Six years ago, Dave, Phil Papotnik, David Blaetz and Rickie Lynn Hopkins formed the V Band. They have a regular gig at Room 33 on the second Saturday of each month, which will move to the fourth Saturday in January. Papotnik, owner of Raven Sound, is an "amazing" musician who plays multiple instruments, including guitar, bass, tenor sax, flute and clarinet, said VanAmburg. Blaetz, on bass, has played with dozens of local bands and also tours with Sam Hyman and Steamroller, the James Taylor tribute band. Blaetz plays with intuition, VanAmburg explained. "It's like a tapestry, the flowing of the threads back and forth."
Then there's Hopkins, a percussionist as well as a drummer. "They all listen so carefully to everybody else. (Rickie) will hit a certain rhythmic device and instantly David is on that groove, that same rhythm."
Whether you are a performer or in the audience, music is about much more than nailing the right notes or sliding into the rhythm, Dave said. "Music serves such a great purpose. If you play a song that somebody knows from the past that had an influence on them, we don't play note-for-note covers. It brings back that emotional connection for the listeners, from their past," he said.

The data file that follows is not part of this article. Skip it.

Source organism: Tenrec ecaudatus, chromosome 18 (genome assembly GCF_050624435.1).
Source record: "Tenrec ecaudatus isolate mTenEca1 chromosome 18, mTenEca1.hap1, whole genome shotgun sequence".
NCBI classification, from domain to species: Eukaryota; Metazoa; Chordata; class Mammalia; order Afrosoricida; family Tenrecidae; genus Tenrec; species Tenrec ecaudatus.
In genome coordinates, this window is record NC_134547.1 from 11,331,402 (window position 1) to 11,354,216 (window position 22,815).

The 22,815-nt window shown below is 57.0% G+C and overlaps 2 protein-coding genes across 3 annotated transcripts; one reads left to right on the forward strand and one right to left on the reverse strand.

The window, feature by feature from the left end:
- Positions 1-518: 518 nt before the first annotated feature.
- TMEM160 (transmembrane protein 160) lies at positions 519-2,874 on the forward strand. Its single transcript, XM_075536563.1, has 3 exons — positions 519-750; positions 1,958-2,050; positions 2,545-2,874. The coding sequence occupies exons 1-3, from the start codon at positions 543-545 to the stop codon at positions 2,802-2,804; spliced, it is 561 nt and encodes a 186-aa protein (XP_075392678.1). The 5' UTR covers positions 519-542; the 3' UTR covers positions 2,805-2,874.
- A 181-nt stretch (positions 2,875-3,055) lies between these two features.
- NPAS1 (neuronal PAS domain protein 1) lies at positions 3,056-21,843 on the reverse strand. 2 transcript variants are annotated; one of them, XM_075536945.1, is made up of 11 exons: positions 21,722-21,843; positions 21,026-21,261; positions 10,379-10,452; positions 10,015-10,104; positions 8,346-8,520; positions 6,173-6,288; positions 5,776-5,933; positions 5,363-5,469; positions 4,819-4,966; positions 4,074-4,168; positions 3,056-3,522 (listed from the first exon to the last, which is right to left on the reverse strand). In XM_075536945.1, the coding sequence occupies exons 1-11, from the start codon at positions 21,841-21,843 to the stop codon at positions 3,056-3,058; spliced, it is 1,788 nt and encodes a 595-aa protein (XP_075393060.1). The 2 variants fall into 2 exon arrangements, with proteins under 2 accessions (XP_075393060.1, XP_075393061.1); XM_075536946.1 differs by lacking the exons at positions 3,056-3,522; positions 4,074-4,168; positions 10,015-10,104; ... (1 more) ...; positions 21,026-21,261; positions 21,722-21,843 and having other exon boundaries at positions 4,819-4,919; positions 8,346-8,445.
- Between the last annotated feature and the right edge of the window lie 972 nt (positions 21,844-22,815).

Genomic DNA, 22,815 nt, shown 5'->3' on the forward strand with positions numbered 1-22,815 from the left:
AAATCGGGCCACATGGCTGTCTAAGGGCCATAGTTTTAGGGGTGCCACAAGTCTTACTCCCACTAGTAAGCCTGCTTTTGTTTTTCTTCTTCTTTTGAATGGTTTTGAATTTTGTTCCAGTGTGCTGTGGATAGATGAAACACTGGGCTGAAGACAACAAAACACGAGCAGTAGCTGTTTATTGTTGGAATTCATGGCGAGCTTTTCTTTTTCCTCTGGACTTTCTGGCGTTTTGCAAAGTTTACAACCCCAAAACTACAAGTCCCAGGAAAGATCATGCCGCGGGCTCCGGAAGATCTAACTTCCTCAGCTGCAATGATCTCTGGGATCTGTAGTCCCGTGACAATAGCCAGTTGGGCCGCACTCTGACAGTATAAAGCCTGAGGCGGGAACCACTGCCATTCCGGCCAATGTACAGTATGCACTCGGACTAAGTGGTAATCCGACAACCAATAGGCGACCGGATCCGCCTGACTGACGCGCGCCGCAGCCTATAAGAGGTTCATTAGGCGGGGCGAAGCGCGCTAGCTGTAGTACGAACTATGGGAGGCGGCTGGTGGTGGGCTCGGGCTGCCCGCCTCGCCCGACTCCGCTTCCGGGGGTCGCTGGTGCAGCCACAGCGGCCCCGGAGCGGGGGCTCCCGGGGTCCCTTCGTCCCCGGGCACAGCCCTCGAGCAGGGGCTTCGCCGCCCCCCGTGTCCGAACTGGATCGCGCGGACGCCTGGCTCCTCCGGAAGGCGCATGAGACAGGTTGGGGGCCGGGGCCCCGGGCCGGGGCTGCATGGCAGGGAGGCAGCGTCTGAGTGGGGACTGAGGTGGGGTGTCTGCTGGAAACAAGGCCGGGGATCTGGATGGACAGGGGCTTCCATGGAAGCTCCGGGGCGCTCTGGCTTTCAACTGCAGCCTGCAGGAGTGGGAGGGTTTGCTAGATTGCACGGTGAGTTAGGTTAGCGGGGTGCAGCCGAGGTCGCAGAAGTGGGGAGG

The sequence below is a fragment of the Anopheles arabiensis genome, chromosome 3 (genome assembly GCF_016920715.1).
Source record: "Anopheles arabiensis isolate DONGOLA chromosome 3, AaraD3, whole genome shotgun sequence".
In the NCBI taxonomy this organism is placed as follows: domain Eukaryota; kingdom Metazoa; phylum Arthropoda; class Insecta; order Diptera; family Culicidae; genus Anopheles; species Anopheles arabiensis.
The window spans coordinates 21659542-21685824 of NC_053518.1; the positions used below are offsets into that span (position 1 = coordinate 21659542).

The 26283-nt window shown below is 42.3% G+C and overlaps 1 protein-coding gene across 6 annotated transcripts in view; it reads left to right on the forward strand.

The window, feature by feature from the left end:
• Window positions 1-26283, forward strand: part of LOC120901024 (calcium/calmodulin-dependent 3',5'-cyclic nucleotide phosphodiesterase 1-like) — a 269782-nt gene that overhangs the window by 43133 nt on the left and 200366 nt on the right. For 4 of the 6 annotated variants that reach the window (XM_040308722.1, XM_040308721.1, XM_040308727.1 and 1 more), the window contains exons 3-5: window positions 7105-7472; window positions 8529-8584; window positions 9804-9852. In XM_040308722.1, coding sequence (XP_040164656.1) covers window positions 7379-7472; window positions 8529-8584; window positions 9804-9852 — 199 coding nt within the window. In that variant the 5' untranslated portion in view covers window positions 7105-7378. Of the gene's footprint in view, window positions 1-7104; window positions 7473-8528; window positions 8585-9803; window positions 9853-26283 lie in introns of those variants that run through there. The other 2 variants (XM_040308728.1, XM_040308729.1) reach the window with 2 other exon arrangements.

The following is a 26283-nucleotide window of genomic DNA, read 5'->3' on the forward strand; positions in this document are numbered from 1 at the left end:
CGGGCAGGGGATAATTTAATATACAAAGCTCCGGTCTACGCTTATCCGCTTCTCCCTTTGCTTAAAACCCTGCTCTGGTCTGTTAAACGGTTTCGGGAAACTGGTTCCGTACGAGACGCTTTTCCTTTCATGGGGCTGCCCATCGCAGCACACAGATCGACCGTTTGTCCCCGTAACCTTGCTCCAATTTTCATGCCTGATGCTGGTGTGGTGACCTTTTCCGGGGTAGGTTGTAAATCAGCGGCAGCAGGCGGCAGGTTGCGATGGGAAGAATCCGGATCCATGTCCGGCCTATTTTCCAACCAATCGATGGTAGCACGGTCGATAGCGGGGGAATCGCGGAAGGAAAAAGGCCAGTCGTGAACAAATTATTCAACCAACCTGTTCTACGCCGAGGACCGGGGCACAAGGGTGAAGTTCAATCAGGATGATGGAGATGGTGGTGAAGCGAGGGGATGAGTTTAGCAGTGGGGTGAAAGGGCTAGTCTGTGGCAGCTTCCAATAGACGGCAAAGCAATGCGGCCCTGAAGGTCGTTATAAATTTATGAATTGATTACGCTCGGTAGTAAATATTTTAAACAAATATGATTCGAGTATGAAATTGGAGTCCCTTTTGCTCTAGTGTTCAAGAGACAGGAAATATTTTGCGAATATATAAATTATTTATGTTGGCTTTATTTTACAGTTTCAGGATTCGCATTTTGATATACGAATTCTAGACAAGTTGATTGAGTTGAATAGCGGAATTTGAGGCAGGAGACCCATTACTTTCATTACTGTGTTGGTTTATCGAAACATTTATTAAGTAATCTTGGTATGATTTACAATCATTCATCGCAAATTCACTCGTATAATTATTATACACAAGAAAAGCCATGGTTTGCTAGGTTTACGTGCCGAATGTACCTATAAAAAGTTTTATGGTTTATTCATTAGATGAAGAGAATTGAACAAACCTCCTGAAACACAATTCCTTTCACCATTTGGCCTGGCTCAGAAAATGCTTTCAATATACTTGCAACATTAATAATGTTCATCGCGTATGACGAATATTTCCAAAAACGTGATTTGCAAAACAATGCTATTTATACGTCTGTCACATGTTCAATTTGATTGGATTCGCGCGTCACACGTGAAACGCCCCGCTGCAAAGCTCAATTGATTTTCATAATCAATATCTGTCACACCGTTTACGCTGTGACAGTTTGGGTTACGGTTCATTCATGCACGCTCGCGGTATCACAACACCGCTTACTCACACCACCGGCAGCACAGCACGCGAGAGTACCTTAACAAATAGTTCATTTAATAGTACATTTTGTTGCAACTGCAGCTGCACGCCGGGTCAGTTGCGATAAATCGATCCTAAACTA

On Sunday, Dec. 10, at 2:30 p.m., the V Band will give a concert, "Getting in the Christmas Spirit," at St. Andrew's Catholic Church, 1116 W. Seventh St. There is no charge but donations will benefit Julia Hospice and Palliative Care. The concert is organized by the parish's Forward in Faith group and sponsored by the Ladies Guild and Copy King.
In September, Lisa Austin arranged for the V Band to play on the steps of St. Andrew's for the West BayFront Porchfest. That performance "was like coming home for me. I spent the first 21 years of my life living in that neighborhood," said Dave, who grew up in the 900 block of West Sixth Street. In fact, his first venture close to home occurred when his parents allowed him to ride his tricycle around the block at age three. "I would go from house to house and visit all the neighbors and they'd invite me in. The entire neighborhood means the world to me," he said, recalling the nuns, priests, scout leaders, and parishioners "who made me who I am" and "who continue to give back to the neighborhood."
For more information about Dave, visit davevanamburg.com.